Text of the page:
Why do negative array indices make sense?

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Category:Languages

I have came across a weird experience in C programming. Consider this code:

int main(){   int array1[6] = {0, 1, 2, 3, 4, 5};   int array2[6] = {6, 7, 8, 9, 10, 11};    printf("%d/n", array1[-1]);   return 0; } 

When I compile and run this, I don't get any errors or warnings. As my lecturer said, the array index -1 accesses another variable. I'm still confused, why on earth does a programming language have this capability? I mean, why allow negative array indices?

 


Because that's just pointer arithmetic.

In fact,

int array[] = {1, 2, 3, 4, 5, 6}; 

then you can write expressions like

int *pointer = array - 1; 

and that's just array[-1].

Now, the fact that this is possible doesn't mean it's correct. The expression above is undefined behavior because you are going out of the array bounds.

Nontheless it's valid if

int *ahead = array + 3; int third = ahead[-1];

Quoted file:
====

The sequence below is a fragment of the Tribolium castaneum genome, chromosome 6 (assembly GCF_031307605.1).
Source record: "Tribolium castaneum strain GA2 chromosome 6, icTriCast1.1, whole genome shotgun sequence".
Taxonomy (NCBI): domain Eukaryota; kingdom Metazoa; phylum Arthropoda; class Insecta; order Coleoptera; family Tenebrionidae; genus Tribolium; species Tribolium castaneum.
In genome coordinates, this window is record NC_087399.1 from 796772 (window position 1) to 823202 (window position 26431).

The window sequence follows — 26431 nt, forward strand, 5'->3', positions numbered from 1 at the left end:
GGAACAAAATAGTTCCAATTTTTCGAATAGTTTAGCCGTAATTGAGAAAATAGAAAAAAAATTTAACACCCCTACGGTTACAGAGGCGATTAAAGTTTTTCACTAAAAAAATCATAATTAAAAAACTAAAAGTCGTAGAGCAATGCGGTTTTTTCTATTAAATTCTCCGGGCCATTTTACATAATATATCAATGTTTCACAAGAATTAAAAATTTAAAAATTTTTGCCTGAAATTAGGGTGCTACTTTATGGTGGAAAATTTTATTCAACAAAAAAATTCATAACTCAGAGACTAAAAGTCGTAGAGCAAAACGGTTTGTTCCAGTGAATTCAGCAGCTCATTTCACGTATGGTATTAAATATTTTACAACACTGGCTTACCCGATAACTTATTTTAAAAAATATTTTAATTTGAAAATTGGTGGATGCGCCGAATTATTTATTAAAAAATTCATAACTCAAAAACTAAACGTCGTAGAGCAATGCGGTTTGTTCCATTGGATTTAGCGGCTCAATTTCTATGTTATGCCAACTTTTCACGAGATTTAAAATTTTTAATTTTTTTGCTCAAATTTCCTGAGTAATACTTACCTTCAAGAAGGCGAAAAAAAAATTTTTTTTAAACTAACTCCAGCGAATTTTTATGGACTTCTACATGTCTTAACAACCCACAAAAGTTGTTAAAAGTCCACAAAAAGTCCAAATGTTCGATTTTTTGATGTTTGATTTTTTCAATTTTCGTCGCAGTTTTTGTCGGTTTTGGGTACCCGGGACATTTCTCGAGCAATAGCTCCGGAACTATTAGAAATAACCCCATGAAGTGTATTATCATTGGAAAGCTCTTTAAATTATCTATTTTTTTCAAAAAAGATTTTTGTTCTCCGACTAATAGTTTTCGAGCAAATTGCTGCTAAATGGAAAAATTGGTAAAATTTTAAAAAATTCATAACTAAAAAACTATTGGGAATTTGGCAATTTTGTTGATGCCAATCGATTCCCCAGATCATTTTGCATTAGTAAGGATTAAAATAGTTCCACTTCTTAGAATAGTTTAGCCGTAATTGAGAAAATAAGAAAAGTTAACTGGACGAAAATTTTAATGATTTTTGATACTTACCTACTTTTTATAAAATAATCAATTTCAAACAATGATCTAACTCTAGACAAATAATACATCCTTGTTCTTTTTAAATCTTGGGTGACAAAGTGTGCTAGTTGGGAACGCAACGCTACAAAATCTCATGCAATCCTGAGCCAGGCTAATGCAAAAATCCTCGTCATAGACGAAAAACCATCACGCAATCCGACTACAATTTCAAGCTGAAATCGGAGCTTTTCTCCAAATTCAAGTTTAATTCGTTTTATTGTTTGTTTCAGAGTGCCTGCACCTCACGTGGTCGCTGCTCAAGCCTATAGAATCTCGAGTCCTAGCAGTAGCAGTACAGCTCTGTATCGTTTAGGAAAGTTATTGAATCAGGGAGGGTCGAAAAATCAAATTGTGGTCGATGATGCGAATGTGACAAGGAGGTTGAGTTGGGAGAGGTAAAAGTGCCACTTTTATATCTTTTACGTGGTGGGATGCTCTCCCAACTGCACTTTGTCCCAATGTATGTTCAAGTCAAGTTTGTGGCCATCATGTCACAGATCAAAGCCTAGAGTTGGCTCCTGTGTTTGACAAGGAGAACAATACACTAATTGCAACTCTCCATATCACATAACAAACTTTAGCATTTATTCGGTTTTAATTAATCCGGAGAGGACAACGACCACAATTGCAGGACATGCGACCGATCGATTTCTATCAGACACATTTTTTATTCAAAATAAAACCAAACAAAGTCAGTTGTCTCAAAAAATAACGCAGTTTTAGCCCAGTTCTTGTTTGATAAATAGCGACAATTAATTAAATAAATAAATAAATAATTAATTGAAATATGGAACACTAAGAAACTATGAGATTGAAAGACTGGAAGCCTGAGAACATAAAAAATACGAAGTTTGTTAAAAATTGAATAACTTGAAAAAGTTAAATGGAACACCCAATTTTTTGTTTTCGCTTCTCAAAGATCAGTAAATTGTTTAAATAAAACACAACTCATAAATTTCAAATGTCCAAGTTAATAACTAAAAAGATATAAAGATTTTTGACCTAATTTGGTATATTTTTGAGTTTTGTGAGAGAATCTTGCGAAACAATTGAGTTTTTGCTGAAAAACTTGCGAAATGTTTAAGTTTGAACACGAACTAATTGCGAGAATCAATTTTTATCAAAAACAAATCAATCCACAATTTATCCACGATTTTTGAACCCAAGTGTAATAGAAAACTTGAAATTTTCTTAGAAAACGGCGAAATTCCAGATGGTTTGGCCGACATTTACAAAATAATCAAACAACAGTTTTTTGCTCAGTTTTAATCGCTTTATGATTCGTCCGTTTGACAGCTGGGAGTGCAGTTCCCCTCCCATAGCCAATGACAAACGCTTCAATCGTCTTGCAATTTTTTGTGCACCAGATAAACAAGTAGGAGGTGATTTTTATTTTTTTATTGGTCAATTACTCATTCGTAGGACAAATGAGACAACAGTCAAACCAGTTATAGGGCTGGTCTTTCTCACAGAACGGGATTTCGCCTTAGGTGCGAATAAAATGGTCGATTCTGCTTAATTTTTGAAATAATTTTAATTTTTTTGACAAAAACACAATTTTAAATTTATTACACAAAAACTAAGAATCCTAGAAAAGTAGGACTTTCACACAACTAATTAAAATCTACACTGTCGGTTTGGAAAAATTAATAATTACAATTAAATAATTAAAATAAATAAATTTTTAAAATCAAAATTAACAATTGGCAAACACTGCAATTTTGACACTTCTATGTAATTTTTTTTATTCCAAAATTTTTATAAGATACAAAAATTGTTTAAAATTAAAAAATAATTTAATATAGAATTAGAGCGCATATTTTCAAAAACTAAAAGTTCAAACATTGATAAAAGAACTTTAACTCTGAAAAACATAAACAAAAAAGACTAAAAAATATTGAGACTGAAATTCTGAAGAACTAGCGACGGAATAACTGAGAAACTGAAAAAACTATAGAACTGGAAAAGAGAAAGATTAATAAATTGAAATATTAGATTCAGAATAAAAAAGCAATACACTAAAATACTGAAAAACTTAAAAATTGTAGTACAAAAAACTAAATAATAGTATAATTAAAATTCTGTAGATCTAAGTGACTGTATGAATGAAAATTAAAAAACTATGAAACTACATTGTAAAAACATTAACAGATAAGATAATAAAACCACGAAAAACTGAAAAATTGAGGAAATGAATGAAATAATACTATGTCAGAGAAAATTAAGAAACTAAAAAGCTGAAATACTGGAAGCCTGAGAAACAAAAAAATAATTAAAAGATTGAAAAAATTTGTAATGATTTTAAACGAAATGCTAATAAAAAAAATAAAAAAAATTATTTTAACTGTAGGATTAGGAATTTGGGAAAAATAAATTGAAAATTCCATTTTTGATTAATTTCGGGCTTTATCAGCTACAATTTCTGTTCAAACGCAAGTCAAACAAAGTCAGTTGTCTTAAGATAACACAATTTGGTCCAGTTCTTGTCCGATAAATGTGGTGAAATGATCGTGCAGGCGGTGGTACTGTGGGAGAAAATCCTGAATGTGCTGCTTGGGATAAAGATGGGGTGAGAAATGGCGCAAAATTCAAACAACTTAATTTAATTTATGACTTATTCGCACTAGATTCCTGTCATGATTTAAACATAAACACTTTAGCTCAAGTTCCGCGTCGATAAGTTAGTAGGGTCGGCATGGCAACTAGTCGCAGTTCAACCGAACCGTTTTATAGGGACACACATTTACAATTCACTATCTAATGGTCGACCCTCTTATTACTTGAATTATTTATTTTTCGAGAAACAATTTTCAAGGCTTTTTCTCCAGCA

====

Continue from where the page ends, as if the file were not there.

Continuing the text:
here third will have the value of array[2] so 3.

To answer this

As my lecturer said, the array index -1 accesses another variable. I'm still confused, why on earth does a programming language have this capability? I mean, why allow negative array indices?

I would say that it's not true that index -1 refers to another variable. You can't really know what does the index -1 refer to and it will be specific to a given program.

In general you can't predict what the resulting "thing" is pointing to or what value will be read at that location, hence, the term Undefined Behavior.

It's also not possible to predict the behavior of subsequently accessing or using such a value or pointer.

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